Timeshift is worth considering for all users as it is handy when you need to restore, which often happens with Linux systems when you start off learning, amongst many other examples.

        In the following tutorial, you will learn how to install TimeShift on Ubuntu 22.04 LTS Jammy Jellyfish.

      • Building a Docker image in Jenkinsfile and publishing to ECR – Octopus Deploy

        In this post, you learn how to build and push the Octopus Deploy underwater app to Amazon Elastic Container Registry (ECR) using Jenkins.

      • Creating an EKS cluster in AWS
      • How to install the Opera browser on Zorin OS 16 – Invidious

        In this video, we are looking at how to install the Opera browser on Zorin OS 16.

      • How to set up Kubernetes Cluster on Debian 11 with kubeadm and CRI-O

        Kubernetes is an open-source container orchestration system for automating software deployment, scaling, and management. Google originally designed Kubernetes, but the Cloud Native Computing Foundation now maintains the project. It groups containers that make up an application into logical units for easy management and discovery.

        Kubeadm is a tool used to build Kubernetes (K8s) clusters. Kubeadm performs the actions necessary to get a minimum viable cluster up and running quickly.

        In this guide we will learn how to use kubeadm to set up a kubernetes cluster in Debian 11.

      • How to install Game Jolt on a Chromebook

        Today we are looking at how to install Game Jolt on a Chromebook. Please follow the video/audio guide as a tutorial where we explain the process step by step and use the commands below.

        This tutorial will only work on Chromebooks with an Intel or AMD CPU (with Linux Apps Support) and not those with an ARM64 architecture CPU.

        If you have any questions, please contact us via a YouTube comment and we would be happy to assist you!

      • How to Install CRI-O Container Runtime on Debian 11

        Kubernetes is an open-source container orchestration system for automating software deployment, scaling, and management. Google originally designed Kubernetes, but the Cloud Native Computing Foundation now maintains the project. It groups containers that make up an application into logical units for easy management and discovery. Kubeadm is a tool used to build Kubernetes (K8s) clusters. Kubeadm

      • Unable to Format a USB Drive on Ubuntu? Here’s What to Do

        Are you having trouble formatting a USB stick on Ubuntu? This guide will show you how to format a USB or hard drive that cannot be otherwise formatted due to the error: udisks-error-quark, 11 (Error in formatting volume). This error usually occurs when your storage device has several partitions in it.

        In this article, we’ll take a look at the root cause behind this error, and how you can fix it to make your USB drive usable again.

      • What Are Floating IPs In DigitalOcean? – CloudSavvy IT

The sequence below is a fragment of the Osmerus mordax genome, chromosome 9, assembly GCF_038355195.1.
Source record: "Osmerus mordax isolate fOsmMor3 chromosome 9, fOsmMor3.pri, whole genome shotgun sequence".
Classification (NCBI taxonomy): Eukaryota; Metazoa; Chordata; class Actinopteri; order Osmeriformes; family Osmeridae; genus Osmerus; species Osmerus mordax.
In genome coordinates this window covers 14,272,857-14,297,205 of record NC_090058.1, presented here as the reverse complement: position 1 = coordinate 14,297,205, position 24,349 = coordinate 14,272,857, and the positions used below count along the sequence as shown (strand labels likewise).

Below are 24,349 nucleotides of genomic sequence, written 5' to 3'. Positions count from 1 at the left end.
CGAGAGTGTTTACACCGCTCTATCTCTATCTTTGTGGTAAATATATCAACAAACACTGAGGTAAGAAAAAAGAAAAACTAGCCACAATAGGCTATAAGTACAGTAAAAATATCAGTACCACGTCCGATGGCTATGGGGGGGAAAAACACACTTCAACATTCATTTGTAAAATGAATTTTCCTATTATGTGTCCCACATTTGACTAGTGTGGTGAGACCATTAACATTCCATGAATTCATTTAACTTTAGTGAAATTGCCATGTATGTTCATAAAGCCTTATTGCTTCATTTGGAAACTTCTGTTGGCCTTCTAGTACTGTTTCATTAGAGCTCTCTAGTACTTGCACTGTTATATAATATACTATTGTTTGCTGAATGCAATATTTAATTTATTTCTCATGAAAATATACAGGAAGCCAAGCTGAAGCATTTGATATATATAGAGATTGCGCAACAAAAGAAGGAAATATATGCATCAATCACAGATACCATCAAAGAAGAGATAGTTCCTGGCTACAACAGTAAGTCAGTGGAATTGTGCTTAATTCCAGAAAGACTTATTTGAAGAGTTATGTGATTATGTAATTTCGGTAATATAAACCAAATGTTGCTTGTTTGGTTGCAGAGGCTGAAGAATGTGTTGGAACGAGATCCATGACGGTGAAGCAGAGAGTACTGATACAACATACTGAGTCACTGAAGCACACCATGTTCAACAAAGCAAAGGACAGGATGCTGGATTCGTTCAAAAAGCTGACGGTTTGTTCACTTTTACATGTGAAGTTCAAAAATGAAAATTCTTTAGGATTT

DigitalOcean’s Floating IPs are a way of reserving public IP addresses that are independent of your compute resources. They provide a way to rapidly reroute traffic between your assets without waiting for DNS changes to take effect.

        Compute components such as Droplets come with their own IPv4 address that facilitates public access. When you destroy a Droplet, you lose your rights to its IP. That address will go back into the pool that’s available to new Droplet creations.

        Floating IPs are yours for as long as you need them. Once you’ve been allocated an IP, it can be attached to any eligible resource or sit dormant in your account for the future. Destroying a Droplet that’s targeted by a floating IP will keep the address available in your account, removing only the Droplet-specific IP allocated at the time of the Droplet’s creation.

      • 3 Strategies for Automated Production Deployments With Docker – CloudSavvy IT

        Docker is a popular development tool as it simplifies starting isolated instances of your application with a reproducible configuration. It can also be used in production where it ensures live deployments are identical to your development environment.

        Getting a container into production isn’t always as straightforward as running docker run on your local machine. It’s not a great idea to be manually pushing images to a registry, connecting to a remote Docker host, and starting your containers. This relies on human intervention so it’s time consuming and error prone.

        In this guide, we’ll look at three different strategies you can use that make it easy to automate Docker deployments and maintain consistent configuration. These approaches can be scripted as part of a CI pipeline to start new containers each time your code changes. You’ll need to build your Docker images and push them to a registry as the first stage in your script, then use one of the techniques below to pull the image and start containers in your production environment.

    • Games

      • CheckMyDeck – Steam Deck Verified at a Glance – Boiling Steam